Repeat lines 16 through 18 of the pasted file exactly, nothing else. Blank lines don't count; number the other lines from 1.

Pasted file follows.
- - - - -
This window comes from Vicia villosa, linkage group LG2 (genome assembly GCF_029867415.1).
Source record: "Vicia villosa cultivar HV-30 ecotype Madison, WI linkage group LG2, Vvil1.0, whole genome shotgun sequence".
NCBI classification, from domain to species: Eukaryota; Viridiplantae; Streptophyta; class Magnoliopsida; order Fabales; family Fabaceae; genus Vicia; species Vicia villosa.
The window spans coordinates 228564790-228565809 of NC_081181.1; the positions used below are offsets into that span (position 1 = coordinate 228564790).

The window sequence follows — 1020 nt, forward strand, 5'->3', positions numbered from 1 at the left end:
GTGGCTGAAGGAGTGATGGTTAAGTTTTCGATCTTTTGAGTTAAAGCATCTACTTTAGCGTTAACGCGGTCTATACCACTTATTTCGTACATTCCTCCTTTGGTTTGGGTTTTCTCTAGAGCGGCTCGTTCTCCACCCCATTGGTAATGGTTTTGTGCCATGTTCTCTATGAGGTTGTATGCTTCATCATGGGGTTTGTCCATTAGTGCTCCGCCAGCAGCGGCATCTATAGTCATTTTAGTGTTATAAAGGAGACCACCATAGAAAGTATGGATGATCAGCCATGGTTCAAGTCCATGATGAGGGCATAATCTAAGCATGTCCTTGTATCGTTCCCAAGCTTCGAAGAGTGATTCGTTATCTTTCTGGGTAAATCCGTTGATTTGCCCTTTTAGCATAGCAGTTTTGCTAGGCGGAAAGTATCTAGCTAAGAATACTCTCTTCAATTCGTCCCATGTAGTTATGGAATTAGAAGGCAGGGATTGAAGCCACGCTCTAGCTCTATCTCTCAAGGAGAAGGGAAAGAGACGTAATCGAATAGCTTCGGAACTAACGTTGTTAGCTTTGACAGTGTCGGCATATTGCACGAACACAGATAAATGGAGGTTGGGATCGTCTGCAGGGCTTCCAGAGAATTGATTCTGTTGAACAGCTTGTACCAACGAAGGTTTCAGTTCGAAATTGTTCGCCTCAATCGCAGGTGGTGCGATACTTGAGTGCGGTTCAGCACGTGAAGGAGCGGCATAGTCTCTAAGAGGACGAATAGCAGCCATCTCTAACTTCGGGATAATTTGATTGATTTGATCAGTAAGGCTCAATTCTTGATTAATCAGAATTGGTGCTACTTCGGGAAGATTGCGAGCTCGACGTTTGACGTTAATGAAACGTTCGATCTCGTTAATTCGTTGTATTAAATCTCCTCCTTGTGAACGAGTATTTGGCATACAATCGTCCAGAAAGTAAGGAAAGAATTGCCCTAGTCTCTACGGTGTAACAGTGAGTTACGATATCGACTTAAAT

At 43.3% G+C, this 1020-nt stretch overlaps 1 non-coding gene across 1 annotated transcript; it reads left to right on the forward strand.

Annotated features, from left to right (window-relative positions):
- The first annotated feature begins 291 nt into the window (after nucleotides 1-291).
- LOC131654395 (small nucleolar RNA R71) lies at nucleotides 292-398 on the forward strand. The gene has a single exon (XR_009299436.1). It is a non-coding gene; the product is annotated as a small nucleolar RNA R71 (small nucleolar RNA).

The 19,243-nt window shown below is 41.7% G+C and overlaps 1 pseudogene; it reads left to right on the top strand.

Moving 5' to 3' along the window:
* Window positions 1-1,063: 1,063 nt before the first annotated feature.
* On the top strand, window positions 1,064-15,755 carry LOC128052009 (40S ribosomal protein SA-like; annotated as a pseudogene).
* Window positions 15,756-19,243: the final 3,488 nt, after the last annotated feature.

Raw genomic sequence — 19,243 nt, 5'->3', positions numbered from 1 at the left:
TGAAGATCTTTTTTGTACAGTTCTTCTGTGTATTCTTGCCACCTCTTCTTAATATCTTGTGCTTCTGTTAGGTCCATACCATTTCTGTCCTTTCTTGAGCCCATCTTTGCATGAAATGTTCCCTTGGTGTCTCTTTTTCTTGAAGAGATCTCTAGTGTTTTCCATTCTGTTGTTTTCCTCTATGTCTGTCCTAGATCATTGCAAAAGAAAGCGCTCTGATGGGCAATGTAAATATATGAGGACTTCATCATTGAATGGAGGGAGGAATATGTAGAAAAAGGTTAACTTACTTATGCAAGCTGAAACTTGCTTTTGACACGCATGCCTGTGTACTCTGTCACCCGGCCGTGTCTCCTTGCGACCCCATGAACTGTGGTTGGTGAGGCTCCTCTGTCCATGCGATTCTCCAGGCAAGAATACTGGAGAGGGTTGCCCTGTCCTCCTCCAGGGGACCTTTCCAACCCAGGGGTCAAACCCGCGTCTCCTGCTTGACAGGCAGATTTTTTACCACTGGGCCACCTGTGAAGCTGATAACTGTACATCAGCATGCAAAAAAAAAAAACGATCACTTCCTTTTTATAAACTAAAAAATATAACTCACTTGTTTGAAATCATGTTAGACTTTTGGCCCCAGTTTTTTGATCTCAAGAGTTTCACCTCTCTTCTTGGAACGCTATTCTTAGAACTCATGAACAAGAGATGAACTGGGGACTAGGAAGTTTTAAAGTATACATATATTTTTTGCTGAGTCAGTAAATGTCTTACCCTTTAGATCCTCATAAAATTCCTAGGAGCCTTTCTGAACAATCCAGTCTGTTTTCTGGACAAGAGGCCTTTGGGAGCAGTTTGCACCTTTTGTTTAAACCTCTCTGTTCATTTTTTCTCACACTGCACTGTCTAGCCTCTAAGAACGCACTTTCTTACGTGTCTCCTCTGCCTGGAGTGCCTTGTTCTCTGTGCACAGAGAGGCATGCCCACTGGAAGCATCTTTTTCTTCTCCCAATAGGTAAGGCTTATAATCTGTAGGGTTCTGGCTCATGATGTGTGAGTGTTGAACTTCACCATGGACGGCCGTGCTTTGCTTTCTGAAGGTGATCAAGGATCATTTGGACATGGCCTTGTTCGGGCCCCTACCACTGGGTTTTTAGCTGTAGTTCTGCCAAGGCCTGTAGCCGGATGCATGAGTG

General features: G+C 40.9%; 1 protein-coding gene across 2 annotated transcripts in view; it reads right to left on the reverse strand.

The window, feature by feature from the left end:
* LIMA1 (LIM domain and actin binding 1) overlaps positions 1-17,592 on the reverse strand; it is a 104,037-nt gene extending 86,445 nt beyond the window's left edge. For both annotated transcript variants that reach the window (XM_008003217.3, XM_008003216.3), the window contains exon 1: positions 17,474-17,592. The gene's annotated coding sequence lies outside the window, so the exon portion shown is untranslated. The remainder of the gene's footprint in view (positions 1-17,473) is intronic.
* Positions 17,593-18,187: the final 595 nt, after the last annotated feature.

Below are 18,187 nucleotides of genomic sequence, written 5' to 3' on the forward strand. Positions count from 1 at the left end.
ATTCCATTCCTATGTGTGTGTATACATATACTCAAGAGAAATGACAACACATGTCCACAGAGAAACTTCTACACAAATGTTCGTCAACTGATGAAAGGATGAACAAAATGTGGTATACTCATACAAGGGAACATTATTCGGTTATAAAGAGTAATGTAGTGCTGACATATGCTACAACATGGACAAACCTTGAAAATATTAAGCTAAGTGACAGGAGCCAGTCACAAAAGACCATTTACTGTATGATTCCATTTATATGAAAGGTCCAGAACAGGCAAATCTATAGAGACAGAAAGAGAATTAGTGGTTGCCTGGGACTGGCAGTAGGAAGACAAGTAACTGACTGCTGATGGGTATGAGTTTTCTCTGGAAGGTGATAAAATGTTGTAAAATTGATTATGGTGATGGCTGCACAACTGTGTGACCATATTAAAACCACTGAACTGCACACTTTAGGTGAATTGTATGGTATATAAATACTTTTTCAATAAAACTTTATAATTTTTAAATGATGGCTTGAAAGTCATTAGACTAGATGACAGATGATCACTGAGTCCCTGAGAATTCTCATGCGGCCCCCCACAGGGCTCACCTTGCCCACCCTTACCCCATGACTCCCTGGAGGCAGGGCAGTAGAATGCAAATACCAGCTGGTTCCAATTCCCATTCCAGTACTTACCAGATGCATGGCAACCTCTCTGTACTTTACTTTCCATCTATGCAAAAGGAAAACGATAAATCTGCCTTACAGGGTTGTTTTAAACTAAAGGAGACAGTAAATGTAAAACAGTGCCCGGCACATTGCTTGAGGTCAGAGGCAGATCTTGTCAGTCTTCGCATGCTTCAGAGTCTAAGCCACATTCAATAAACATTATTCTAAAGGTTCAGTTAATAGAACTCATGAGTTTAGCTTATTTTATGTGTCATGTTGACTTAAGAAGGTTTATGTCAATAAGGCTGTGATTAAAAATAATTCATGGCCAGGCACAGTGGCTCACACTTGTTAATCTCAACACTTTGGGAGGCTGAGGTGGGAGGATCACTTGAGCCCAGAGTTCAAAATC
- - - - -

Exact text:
Raw genomic sequence — 19,243 nt, 5'->3', positions numbered from 1 at the left:
TGAAGATCTTTTTTGTACAGTTCTTCTGTGTATTCTTGCCACCTCTTCTTAATATCTTGTGCTTCTGTTAGGTCCATACCATTTCTGTCCTTTCTTGAGCCCATCTTTGCATGAAATGTTCCCTTGGTGTCTCTTTTTCTTGAAGAGATCTCTAGTGTTTTCCATTCTGTTGTTTTCCTCTATGTCTGTCCTAGATCATTGCAAAAGAAAGCGCTCTGATGGGCAATGTAAATATATGAGGACTTCATCATTGAATGGAGGGAGGAATATGTAGAAAAAGGTTAACTTACTTATGCAAGCTGAAACTTGCTTTTGACACGCATGCCTGTGTACTCTGTCACCCGGCCGTGTCTCCTTGCGACCCCATGAACTGTGGTTGGTGAGGCTCCTCTGTCCATGCGATTCTCCAGGCAAGAATACTGGAGAGGGTTGCCCTGTCCTCCTCCAGGGGACCTTTCCAACCCAGGGGTCAAACCCGCGTCTCCTGCTTGACAGGCAGATTTTTTACCACTGGGCCACCTGTGAAGCTGATAACTGTACATCAGCATGCAAAAAAAAAAAACGATCACTTCCTTTTTATAAACTAAAAAATATAACTCACTTGTTTGAAATCATGTTAGACTTTTGGCCCCAGTTTTTTGATCTCAAGAGTTTCACCTCTCTTCTTGGAACGCTATTCTTAGAACTCATGAACAAGAGATGAACTGGGGACTAGGAAGTTTTAAAGTATACATATATTTTTTGCTGAGTCAGTAAATGTCTTACCCTTTAGATCCTCATAAAATTCCTAGGAGCCTTTCTGAACAATCCAGTCTGTTTTCTGGACAAGAGGCCTTTGGGAGCAGTTTGCACCTTTTGTTTAAACCTCTCTGTTCATTTTTTCTCACACTGCACTGTCTAGCCTCTAAGAACGCACTTTCTTACGTGTCTCCTCTGCCTGGAGTGCCTTGTTCTCTGTGCACAGAGAGGCATGCCCACTGGAAGCATCTTTTTCTTCTCCCAATAGGTAAGGCTTATAATCTGTAGGGTTCTGGCTCATGATGTGTGAGTGTTGAACTTCACCATGGACGGCCGTGCTTTGCTTTCTGAAGGTGATCAAGGATCATTTGGACATGGCCTTGTTCGGGCCCCTACCACTGGGTTTTTAGCTGTAGTTCTGCCAAGGCCTGTAGCCGGATGCATGAGTG

General features: G+C 40.9%; 1 protein-coding gene across 2 annotated transcripts in view; it reads right to left on the reverse strand.